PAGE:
And this is where my thoughts started to run away with me.  If, by just making some comments, you can totally influence your child's point of view on a subject, what happens with all the comments and actions that are not by design?  Little A is going to learn from everything she sees me do.  How I treat and talk to other people, how I drive, my eating habits, how much TV I watch, how I talk about my job and every other single thing I do or say has an influence on her. 

Whoa.  That is scary.

The comments I get from my wife while I am driving are starting to make a lot more sense.  Cursing at the people in the other cars while A is in the back seat is going to affect the way she acts while driving 16 years from now.  I guess I need to start watching how I act while driving, even if all those other drivers are a bunch of idiots.....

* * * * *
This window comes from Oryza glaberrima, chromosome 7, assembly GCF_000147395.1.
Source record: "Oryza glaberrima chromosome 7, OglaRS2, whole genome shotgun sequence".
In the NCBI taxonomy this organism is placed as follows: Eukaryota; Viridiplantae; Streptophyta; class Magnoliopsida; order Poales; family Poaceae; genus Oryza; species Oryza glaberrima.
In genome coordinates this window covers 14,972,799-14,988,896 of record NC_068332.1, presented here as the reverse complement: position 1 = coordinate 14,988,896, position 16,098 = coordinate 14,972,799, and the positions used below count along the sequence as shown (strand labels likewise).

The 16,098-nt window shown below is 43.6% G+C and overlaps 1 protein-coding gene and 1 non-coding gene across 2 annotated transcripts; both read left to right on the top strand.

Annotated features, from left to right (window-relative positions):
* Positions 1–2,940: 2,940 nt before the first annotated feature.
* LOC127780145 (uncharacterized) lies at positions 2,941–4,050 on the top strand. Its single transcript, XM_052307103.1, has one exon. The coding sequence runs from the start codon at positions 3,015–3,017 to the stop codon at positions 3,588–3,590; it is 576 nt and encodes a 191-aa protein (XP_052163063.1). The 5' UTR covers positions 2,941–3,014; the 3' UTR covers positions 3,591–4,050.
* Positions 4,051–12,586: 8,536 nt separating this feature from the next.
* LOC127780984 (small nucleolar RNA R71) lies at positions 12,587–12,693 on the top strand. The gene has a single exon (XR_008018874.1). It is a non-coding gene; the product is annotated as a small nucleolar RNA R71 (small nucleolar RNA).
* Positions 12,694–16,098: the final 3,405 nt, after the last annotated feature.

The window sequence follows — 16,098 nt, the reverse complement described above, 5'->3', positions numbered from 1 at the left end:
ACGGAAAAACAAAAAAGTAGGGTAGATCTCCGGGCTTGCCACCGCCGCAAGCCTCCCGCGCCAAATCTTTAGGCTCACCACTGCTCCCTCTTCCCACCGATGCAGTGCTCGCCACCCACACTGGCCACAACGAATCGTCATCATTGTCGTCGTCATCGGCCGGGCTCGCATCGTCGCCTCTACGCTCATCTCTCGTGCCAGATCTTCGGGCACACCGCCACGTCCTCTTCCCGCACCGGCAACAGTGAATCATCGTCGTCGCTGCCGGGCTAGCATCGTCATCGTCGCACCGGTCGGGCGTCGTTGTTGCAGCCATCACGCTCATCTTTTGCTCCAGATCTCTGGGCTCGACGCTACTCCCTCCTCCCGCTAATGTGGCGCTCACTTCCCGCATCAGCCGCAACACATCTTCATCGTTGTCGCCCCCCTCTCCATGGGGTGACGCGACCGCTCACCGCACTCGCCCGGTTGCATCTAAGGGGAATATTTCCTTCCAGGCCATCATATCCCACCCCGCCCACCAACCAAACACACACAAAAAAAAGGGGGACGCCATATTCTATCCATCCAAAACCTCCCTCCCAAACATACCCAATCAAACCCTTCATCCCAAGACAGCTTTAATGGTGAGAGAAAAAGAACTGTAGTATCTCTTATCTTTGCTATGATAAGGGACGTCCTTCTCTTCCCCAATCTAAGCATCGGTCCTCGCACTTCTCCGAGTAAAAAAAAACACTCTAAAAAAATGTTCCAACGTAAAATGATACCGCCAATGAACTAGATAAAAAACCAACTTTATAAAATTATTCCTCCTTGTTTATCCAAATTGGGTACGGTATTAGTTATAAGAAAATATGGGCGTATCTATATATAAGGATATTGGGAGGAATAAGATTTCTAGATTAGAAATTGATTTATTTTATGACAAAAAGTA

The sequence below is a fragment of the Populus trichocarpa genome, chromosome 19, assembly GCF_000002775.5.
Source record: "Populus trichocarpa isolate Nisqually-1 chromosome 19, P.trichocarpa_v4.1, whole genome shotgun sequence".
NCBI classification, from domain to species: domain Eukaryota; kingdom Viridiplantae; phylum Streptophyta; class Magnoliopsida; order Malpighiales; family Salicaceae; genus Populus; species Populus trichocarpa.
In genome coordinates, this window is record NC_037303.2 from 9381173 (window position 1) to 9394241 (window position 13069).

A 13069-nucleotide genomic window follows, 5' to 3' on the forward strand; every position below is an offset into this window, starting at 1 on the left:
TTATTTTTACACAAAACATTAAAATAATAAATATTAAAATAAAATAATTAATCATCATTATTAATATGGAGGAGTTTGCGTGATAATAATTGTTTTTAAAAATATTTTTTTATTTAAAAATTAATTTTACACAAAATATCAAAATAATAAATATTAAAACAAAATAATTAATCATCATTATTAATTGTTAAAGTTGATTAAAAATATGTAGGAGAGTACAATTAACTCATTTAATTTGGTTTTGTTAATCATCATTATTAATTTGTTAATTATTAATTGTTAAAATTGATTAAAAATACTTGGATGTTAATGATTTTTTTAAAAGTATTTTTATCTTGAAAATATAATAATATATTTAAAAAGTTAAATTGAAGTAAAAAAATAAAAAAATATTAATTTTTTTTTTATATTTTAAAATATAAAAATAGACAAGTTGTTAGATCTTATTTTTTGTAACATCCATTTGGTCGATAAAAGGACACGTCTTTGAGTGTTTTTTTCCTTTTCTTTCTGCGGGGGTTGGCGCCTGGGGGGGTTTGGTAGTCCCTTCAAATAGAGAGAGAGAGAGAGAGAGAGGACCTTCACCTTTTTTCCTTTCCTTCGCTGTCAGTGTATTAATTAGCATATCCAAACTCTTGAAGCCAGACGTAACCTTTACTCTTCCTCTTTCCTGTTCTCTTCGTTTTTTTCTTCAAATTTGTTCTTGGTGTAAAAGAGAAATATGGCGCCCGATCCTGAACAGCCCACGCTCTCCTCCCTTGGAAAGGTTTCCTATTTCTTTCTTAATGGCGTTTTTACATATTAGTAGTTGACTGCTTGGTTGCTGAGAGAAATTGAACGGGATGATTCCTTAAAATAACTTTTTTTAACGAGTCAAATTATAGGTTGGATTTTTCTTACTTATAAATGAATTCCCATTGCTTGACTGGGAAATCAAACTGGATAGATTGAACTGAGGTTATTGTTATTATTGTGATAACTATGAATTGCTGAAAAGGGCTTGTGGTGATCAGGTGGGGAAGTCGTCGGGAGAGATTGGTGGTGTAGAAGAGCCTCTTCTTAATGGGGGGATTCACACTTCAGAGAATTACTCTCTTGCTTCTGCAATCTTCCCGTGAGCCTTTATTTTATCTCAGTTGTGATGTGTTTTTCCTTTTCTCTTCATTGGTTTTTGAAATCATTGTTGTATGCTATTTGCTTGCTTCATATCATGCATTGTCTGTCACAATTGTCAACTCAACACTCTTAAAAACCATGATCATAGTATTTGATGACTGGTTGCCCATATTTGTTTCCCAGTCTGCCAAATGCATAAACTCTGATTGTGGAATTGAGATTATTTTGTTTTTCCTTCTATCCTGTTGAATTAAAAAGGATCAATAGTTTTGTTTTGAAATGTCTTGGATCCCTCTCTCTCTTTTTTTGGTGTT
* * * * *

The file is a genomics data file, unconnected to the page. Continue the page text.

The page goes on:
This is going to be tough.

*The time my grandpa told me to "stay straight" was while he was visiting us from Florida and I was a wise-ass know-it-all teenager.  That being said, my wise-ass response was "do you mean don't be gay or don't do drugs".  His reply was "I don't care if you're gay, just stay off the drugs".  I thought it was pretty cool that someone of his generation was open minded enough to not care if I was gay.  And come to think of it, I am guessing those more direct comments probably had some influence on me, as well, even if they didn't happen very often.

Saturday, April 17, 2010

100 Hours a Week

I just finished reading the book "Rework" by the company 37signals.  It got me thinking and this post comes from those thoughts.  I'm also a big fan of their blog signal vs noise.